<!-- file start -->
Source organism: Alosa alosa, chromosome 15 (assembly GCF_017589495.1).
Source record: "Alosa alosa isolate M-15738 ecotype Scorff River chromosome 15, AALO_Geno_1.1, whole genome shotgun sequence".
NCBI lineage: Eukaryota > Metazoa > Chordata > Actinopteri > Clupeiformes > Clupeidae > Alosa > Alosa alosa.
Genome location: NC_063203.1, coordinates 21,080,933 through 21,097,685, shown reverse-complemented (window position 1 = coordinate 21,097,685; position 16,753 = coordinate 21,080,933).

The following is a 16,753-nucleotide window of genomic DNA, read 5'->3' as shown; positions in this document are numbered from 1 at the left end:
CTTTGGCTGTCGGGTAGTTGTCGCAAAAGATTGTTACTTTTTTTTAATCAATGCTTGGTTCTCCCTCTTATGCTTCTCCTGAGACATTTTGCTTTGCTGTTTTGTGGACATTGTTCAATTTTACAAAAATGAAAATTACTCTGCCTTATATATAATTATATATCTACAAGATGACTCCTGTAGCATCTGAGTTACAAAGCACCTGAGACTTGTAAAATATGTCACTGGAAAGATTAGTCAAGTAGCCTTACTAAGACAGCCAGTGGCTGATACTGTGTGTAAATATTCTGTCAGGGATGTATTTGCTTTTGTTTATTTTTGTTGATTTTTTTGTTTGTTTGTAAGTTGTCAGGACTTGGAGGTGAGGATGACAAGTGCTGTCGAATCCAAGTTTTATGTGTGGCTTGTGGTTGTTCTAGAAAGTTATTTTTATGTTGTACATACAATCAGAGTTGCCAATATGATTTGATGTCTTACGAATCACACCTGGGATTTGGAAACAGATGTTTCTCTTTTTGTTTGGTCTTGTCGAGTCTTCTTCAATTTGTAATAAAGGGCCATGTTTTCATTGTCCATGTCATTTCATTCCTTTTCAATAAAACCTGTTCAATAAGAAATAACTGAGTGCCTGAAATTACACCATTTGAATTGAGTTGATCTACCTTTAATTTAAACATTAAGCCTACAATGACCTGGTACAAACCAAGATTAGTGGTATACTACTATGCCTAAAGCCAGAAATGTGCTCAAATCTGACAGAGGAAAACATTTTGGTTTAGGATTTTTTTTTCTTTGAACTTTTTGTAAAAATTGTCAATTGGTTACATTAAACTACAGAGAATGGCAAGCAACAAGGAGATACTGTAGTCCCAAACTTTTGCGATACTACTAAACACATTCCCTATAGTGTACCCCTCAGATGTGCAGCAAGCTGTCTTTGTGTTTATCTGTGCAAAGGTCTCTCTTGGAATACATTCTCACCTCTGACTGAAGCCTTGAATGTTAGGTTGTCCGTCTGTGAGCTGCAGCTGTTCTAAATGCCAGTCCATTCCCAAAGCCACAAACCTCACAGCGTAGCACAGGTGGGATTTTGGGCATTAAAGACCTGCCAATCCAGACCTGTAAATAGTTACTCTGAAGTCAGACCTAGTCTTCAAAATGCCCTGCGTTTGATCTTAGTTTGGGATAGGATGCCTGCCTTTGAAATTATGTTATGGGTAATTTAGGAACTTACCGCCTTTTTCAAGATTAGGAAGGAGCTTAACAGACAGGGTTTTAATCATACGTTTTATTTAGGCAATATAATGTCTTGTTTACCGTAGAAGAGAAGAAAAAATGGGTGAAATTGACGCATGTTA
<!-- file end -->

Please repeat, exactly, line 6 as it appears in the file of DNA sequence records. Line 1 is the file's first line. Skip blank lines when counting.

CTTTGGCTGTCGGGTAGTTGTCGCAAAAGATTGTTACTTTTTTTTAATCAATGCTTGGTTCTCCCTCTTATGCTTCTCCTGAGACATTTTGCTTTGCTGTTTTGTGGACATTGTTCAATTTTACAAAAATGAAAATTACTCTGCCTTATATATAATTATATATCTACAAGATGACTCCTGTAGCATCTGAGTTACAAAGCACCTGAGACTTGTAAAATATGTCACTGGAAAGATTAGTCAAGTAGCCTTACTAAGACAGCCAGTGGCTGATACTGTGTGTAAATATTCTGTCAGGGATGTATTTGCTTTTGTTTATTTTTGTTGATTTTTTTGTTTGTTTGTAAGTTGTCAGGACTTGGAGGTGAGGATGACAAGTGCTGTCGAATCCAAGTTTTATGTGTGGCTTGTGGTTGTTCTAGAAAGTTATTTTTATGTTGTACATACAATCAGAGTTGCCAATATGATTTGATGTCTTACGAATCACACCTGGGATTTGGAAACAGATGTTTCTCTTTTTGTTTGGTCTTGTCGAGTCTTCTTCAATTTGTAATAAAGGGCCATGTTTTCATTGTCCATGTCATTTCATTCCTTTTCAATAAAACCTGTTCAATAAGAAATAACTGAGTGCCTGAAATTACACCATTTGAATTGAGTTGATCTACCTTTAATTTAAACATTAAGCCTACAATGACCTGGTACAAACCAAGATTAGTGGTATACTACTATGCCTAAAGCCAGAAATGTGCTCAAATCTGACAGAGGAAAACATTTTGGTTTAGGATTTTTTTTTCTTTGAACTTTTTGTAAAAATTGTCAATTGGTTACATTAAACTACAGAGAATGGCAAGCAACAAGGAGATACTGTAGTCCCAAACTTTTGCGATACTACTAAACACATTCCCTATAGTGTACCCCTCAGATGTGCAGCAAGCTGTCTTTGTGTTTATCTGTGCAAAGGTCTCTCTTGGAATACATTCTCACCTCTGACTGAAGCCTTGAATGTTAGGTTGTCCGTCTGTGAGCTGCAGCTGTTCTAAATGCCAGTCCATTCCCAAAGCCACAAACCTCACAGCGTAGCACAGGTGGGATTTTGGGCATTAAAGACCTGCCAATCCAGACCTGTAAATAGTTACTCTGAAGTCAGACCTAGTCTTCAAAATGCCCTGCGTTTGATCTTAGTTTGGGATAGGATGCCTGCCTTTGAAATTATGTTATGGGTAATTTAGGAACTTACCGCCTTTTTCAAGATTAGGAAGGAGCTTAACAGACAGGGTTTTAATCATACGTTTTATTTAGGCAATATAATGTCTTGTTTACCGTAGAAGAGAAGAAAAAATGGGTGAAATTGACGCATGTTA